But no, seriously, putting better health behaviors "in the water" (or in the neighborhood) is basically the way for us to do it

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Practice makes imperfect | Retail Clinicians Prescribe Antibiotics More Appropriately Than Primary Care Providers

Practice makes imperfect | Retail Clinicians Prescribe Antibiotics More Appropriately Than Primary Care Providers | Apropos health care | Scoop.it

The society’s recent study, published in the Journal of Internal Medicine, draws attention to the large disparity in antibiotic prescribing across different care settings—specifically, primary care providers’ offices and retail clinics....

 

...In the study, clinicians in retail clinics prescribed significantly more antibiotics than primary care providers, but had a lower imperfect antibiotic prescribing rate. This supports prior work suggesting that retail clinic staff are more likely to provide guideline-concordant care....

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Who Care(Flow)s? | How pharma companies can better understand patients | McKinsey & Company

Who Care(Flow)s? | How pharma companies can better understand patients | McKinsey & Company | Apropos health care | Scoop.it
Consumers have access to more healthcare information than ever. Here’s how pharmaceutical companies can better understand the way people make decisions about their care.
Greg Judd's insight:

I missed this piece when it was first circulated back in May.

 

But I don't think I missed much.

 

If "[a] CareFlow maps a patient’s journey from the first awareness of a problem to treatment, examining the factors guiding their decisions at each stage", why does it leave out the fact that some fraction of the time - my guess is it's MOST of the time - a person detours after "gathering information" to "figures out a remedy, if any, on their own, maybe after consulting with family/friends/loved ones/the mailman/etc". Why would McKinsey not address this in their magical diagram, & simply show a linear path to "seeks professional help" - especially after throwing shade on linear models practically in the previous paragraph?

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Surprise! Insurance Paid the E.R. but Not the Doctor

Surprise! Insurance Paid the E.R. but Not the Doctor | Apropos health care | Scoop.it

....New research published in the New England Journal of Medicine on Wednesday found that more than one in five patients visiting the emergency room [and]...went to a hospital covered by their plan still received a bill from a doctor who was not in the insurance company's network [of treatment providers]....

Greg Judd's insight:

And presumably a reasonable fraction of those surprise bills were for a portion of the 30% of ER visits that were not clinically necessary in the first place, and could have been handled in walk-in clinic facilities, or avoided altogether....

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Not so much reviving as repurposing... | Reviving House Calls by Doctors

Not so much reviving as repurposing... | Reviving House Calls by Doctors | Apropos health care | Scoop.it

Especially when treating the aging, house calls can benefit doctor, patient and the nation’s health care budget...

 

....One study from 2014 found that for frail elderly people, house calls saved Medicare $4,200 per person per year....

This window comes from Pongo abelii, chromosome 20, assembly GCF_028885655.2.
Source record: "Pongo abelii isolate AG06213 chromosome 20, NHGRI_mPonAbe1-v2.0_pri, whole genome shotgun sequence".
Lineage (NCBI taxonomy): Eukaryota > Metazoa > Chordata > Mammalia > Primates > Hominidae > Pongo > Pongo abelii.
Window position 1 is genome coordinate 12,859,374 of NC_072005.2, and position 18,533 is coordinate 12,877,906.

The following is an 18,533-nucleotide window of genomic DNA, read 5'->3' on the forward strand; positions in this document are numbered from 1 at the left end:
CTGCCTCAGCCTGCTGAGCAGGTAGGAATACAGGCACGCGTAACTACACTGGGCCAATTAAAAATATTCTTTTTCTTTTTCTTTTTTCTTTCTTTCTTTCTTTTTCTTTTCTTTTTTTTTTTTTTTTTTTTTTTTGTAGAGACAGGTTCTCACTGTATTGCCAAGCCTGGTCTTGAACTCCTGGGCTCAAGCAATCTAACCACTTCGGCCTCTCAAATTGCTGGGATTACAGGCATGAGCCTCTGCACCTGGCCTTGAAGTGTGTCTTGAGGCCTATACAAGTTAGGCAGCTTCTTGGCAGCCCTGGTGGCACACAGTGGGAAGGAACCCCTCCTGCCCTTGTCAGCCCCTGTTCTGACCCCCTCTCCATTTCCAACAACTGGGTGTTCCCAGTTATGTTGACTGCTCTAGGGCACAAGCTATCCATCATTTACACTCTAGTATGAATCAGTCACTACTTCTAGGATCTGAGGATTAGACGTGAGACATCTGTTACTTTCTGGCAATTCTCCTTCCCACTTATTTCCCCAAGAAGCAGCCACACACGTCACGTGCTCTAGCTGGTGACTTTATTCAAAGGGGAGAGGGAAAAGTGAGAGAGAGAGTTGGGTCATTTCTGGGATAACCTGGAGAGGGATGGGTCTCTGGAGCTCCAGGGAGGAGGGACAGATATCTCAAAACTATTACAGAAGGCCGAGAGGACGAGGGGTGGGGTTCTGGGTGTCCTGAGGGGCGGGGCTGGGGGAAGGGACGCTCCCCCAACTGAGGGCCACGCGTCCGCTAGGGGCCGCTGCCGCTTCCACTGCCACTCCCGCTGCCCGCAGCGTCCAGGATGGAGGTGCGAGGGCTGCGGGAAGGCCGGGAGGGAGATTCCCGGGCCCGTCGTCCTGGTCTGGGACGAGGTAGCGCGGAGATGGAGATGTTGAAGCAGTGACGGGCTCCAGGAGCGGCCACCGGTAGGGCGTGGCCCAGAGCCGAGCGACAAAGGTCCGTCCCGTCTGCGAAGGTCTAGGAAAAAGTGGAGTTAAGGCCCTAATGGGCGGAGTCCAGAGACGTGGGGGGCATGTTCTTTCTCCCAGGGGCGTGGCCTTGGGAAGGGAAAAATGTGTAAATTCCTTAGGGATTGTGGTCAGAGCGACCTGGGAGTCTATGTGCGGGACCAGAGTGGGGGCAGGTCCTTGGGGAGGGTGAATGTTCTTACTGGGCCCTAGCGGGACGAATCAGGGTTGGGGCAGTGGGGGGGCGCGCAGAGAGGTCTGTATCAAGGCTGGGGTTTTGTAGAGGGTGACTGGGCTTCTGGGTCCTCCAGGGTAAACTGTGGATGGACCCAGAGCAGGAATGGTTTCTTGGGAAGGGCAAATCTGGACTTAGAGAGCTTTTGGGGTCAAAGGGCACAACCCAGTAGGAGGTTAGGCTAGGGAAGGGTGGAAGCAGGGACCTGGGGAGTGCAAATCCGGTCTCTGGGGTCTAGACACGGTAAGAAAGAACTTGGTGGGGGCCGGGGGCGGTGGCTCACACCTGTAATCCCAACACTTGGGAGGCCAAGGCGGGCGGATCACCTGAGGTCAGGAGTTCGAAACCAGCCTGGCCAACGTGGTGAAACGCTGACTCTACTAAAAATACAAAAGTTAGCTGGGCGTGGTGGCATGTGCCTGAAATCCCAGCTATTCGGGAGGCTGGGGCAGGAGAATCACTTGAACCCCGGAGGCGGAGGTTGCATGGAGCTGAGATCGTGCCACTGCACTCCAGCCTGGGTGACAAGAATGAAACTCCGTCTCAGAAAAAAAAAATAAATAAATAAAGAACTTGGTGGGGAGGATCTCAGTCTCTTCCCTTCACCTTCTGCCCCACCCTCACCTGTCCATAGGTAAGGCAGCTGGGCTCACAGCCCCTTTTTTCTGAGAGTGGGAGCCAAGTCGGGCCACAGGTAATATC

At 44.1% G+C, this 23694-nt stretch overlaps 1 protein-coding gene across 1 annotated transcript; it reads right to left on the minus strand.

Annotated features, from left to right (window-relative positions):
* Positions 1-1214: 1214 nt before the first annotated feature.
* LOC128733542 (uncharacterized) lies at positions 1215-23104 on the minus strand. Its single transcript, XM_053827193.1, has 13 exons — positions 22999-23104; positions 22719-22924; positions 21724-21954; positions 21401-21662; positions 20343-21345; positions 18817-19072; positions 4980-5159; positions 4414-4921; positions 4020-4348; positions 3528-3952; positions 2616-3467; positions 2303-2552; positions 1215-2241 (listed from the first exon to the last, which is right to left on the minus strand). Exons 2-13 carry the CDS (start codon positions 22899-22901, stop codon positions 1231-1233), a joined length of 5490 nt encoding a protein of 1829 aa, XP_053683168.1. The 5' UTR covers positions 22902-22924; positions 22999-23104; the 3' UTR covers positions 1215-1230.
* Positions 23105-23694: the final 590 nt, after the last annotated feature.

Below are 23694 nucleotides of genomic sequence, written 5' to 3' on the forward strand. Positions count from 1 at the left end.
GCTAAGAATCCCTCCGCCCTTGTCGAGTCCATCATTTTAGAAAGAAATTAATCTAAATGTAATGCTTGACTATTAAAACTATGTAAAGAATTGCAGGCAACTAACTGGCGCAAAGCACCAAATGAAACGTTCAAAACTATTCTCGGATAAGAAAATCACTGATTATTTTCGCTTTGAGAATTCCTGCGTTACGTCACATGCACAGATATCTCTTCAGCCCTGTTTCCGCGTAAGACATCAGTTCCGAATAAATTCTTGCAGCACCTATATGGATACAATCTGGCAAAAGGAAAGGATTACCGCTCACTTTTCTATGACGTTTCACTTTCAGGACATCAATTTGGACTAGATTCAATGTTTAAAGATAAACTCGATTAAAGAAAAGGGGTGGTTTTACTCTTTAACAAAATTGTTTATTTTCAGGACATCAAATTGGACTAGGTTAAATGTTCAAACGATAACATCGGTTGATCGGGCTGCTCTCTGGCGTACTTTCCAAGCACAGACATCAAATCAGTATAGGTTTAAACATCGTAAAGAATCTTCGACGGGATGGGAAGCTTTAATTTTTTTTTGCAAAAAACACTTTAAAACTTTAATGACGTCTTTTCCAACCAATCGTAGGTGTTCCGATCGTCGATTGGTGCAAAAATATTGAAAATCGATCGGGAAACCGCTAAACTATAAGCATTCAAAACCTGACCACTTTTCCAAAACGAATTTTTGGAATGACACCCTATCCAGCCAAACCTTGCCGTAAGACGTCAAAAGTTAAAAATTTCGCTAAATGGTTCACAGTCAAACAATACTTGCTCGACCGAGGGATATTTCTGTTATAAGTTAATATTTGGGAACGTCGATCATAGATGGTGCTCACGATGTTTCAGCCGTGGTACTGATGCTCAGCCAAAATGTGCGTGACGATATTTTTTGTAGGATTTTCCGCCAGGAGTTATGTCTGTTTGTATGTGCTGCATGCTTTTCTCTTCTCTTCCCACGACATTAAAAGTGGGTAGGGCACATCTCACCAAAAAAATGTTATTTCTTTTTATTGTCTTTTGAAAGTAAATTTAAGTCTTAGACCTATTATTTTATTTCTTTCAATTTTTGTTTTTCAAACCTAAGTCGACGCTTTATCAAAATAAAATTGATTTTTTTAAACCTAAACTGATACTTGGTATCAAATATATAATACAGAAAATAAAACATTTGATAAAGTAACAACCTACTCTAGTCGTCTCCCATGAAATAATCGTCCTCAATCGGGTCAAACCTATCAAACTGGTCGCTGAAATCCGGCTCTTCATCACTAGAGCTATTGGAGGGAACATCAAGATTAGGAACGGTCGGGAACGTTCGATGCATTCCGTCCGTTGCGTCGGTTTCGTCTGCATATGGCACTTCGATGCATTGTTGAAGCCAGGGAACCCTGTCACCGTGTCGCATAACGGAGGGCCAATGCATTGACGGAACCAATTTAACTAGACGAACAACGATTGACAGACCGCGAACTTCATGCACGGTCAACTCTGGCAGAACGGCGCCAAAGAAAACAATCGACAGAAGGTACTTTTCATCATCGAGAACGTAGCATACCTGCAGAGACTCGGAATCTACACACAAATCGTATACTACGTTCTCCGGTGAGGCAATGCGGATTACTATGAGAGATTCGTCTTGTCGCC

Greg Judd's insight:

...repurposing because, well, those house calls are now taking place for overlapping but not at all equivalent purposes as housecalls took place decades ago....$4,200 covers the annual  health treatment costs for over 15 people among the 50% of the population (all ages) who consume just 3% of total US health care spending....

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Take 40 of these and bill me in the morning | 40+ Drugs to Be Dropped By Insurance (The GoodRx Prescription Savings Blog)

Take 40 of these and bill me in the morning | 40+ Drugs to Be Dropped By Insurance (The GoodRx Prescription Savings Blog) | Apropos health care | Scoop.it

....Notably, Caremark will no longer cover Lantus, one of the most popular insulin brands.

Caremark is the first provider to restrict brand name drugs like Neupogen or Lantus that have (or will have) biosimilars available next year. They are suggesting Zarxio in place of Neupogen, and Basaglar in place of Lantus.

Express Scripts, in contrast, haven’t restricted coverage for either Lantus or Neupogen yet, but are maintaining that they plan to reassess based on upcoming product launches over the next year.....

Greg Judd's insight:

I missed this posting back in August....still relevant, and not broadly understood, especially by people evaluating health coverage choices for themselves and their families for 2017

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Pipeline To Profits: How Drug Middlemen Make Their Money

Pipeline To Profits: How Drug Middlemen Make Their Money | Apropos health care | Scoop.it
Greg Judd's insight:

Nifty - and huge -  infographic on the topic (wasn't aware people were still creating these)

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Run for your (lower) life (insurance rate)! | Life Insurance for Runner - Health IQ

Run for your (lower) life (insurance rate)! | Life Insurance for Runner - Health IQ | Apropos health care | Scoop.it
Get your special rate term life insurance for Runner with Health IQ
Greg Judd's insight:

Wasn't sure where or how to post this - it's an ad, sort of, but one presenting a health-related premium break I haven't seen before (caveat: I don't get around much anymore)....

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City sites | From home visits to new clinics, Puget Sound-area providers 'Uber-izing' healthcare

City sites | From home visits to new clinics, Puget Sound-area providers 'Uber-izing' healthcare | Apropos health care | Scoop.it

In Seattle’s Roosevelt neighborhood, a new urgent care clinic called CityMD has just opened.